Mister Wonderful

Daniel Clowes takes us on a tragi-comic blind date, with an awkward couple hoping to make a new start after divorce and disappointment

Hot on the heels of Wilson comes another book by the suddenly apparently prolific Daniel Clowes. This short book, presented in a landscape format, features strips originally serialised in the New York Times. However, it holds together as a short novel nicely, and some material has been retrospectively added to make it more book-like.

It’s about a blind date between two socially awkward and typically Clowesian characters. Marshall divorced several years ago and has seen little romantic action since. Lonely and recently unemployed, he’s spectacularly inward looking, drifting off and listening to internal voices when he should undoubtedly be listening to the people around him. Stylistically this is handled wonderfully, with other characters’ speech bubbles either obscured by his own narrative blocks, or drifting out of the panels like inconsequential clouds of verbiage.

Natalie is almost as bad. While Marshall can’t initially believe his luck on the basis that she isn’t hideous, she’s carrying a cargo-hold full of extra baggage. Not least of which is that her long term ex-boyfriend unceremoniously dumped her when she announced that all she really wanted was a baby.

Both characters struggle to get past their awkwardness, but a series of incidents on and around the date start to introduce us to the characters’ background. We never get quite as far into the head of Natalie as we do with Marshall, thanks to his internalising, despite the fact that she’s better at talking about herself.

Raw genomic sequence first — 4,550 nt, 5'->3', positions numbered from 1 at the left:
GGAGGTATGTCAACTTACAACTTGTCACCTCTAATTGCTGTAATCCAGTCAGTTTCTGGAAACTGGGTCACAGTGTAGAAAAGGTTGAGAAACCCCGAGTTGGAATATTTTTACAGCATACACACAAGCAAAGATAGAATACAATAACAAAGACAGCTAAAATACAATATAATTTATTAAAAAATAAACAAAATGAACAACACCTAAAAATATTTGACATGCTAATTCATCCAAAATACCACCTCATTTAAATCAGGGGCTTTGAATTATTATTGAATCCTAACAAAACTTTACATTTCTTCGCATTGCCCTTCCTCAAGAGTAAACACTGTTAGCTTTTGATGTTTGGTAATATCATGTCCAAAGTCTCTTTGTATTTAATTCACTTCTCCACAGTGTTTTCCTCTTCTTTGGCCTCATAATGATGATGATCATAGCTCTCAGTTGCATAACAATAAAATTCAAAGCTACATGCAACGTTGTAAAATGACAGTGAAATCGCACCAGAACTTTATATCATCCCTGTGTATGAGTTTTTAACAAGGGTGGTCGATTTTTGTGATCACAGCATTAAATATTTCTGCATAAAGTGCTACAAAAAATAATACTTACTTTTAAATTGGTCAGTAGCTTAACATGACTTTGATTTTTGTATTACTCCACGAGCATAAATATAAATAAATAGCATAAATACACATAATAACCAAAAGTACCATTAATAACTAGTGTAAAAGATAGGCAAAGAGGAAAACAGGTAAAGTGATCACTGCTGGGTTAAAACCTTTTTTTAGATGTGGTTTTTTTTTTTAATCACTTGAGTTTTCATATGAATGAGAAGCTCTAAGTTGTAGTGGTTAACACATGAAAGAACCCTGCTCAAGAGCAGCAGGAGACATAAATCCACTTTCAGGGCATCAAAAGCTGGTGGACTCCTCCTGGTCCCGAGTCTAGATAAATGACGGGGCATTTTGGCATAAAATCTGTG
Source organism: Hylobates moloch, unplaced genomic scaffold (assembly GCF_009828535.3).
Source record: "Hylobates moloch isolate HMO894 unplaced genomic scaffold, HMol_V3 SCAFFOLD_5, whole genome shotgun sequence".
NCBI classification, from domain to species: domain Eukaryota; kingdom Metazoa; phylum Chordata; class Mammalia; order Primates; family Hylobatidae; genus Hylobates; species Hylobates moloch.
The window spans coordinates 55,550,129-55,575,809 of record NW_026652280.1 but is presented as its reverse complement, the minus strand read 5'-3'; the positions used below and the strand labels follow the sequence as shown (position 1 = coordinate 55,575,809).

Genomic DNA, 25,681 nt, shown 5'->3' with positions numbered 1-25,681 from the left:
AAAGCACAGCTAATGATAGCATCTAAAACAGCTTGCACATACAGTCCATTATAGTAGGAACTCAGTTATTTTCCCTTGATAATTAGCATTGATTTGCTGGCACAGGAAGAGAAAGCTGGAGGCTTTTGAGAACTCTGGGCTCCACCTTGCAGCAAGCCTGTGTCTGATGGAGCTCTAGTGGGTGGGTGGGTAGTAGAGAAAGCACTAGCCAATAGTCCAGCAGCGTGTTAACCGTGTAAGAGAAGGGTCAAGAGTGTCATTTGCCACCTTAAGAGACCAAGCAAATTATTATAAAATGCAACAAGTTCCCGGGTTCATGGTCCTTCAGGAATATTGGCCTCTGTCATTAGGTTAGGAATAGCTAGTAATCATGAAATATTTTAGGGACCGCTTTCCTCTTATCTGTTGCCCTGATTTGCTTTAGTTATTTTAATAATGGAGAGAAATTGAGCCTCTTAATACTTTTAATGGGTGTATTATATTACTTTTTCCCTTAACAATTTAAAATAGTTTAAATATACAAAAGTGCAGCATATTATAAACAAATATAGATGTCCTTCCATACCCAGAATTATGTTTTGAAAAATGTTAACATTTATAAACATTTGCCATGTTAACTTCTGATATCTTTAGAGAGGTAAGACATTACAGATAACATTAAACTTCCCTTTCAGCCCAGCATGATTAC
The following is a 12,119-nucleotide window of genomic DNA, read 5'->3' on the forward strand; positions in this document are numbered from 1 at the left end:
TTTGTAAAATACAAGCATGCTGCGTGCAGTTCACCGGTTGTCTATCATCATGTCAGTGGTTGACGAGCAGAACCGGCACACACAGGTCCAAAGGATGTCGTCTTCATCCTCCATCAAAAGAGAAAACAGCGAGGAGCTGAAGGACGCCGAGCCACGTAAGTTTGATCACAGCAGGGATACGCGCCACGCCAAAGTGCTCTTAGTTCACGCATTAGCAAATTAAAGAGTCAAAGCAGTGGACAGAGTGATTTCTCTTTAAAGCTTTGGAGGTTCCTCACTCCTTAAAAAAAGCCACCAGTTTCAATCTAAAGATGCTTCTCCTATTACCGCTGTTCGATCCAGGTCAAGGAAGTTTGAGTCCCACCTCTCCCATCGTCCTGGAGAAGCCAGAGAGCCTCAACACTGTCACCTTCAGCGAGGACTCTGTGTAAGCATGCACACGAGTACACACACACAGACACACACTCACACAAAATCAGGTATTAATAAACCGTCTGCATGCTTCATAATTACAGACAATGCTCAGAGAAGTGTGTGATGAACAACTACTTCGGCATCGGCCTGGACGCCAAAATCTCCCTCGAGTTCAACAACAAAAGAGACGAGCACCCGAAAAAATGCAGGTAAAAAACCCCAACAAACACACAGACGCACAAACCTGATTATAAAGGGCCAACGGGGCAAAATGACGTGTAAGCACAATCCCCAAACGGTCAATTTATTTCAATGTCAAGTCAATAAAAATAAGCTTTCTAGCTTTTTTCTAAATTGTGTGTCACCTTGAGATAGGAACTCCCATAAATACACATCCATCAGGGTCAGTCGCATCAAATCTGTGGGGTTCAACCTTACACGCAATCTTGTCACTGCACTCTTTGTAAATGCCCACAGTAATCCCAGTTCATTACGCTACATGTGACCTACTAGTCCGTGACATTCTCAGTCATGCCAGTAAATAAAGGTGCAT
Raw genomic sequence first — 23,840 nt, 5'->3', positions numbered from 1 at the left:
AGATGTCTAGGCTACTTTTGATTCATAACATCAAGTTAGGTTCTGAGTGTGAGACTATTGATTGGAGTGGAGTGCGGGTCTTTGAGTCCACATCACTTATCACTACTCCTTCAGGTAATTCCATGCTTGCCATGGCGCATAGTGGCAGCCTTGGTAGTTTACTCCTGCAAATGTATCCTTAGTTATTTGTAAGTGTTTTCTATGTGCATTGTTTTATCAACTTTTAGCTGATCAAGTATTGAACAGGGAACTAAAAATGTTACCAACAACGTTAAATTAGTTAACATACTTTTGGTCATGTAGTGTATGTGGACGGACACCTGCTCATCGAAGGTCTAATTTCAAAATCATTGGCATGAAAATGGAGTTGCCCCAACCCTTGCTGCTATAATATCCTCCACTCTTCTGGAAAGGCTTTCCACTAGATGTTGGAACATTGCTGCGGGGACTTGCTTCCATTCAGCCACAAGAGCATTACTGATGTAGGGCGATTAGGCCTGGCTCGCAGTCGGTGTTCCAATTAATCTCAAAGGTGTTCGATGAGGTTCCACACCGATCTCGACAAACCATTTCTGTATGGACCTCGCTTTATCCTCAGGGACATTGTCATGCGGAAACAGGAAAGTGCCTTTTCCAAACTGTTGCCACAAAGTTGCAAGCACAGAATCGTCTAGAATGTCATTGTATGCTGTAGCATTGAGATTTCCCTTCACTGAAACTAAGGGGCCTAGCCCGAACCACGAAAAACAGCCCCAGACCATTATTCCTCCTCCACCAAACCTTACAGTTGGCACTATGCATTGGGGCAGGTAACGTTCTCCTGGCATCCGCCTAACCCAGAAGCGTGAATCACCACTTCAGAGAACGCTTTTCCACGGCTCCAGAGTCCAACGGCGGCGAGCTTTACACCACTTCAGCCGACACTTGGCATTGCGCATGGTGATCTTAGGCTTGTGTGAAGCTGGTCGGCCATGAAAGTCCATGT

They’re both more likeable than some of Clowes’s recent creations, thinking about Wilson in particular. You side with the two as they embark on their socially inept journey. Marshall has barely-romantic visions of the two of them eating a picnic of bagels and sharing the Sunday newspapers. Natalie sees herself finally getting the baby she always wanted. And the book is permeated with a general upswell of positive feeling.

This generally positive but still awkward sense of things becoming brighter that marks this romantic comedy of errors as slightly different to Clowes’s previous stories, perhaps a bit more like Ghost World than his more recent work. While the focus remains on the problems this relationship is going to face, the usual disasters are generally solved with blossoming wit and good humour. Even Marshall’s anger-management issues are focused in honourable directions.

It’s a charming little book and a wonderful fly-on-the-wall examination of middle-aged post-divorce dating. The romanticism is necessarily pushed to one side as these two lonely people, trying to find a path through a world that doesn’t seem to have been designed for them, go through the reluctant motions required to improve their lot through companionship and, who knows, maybe even love.

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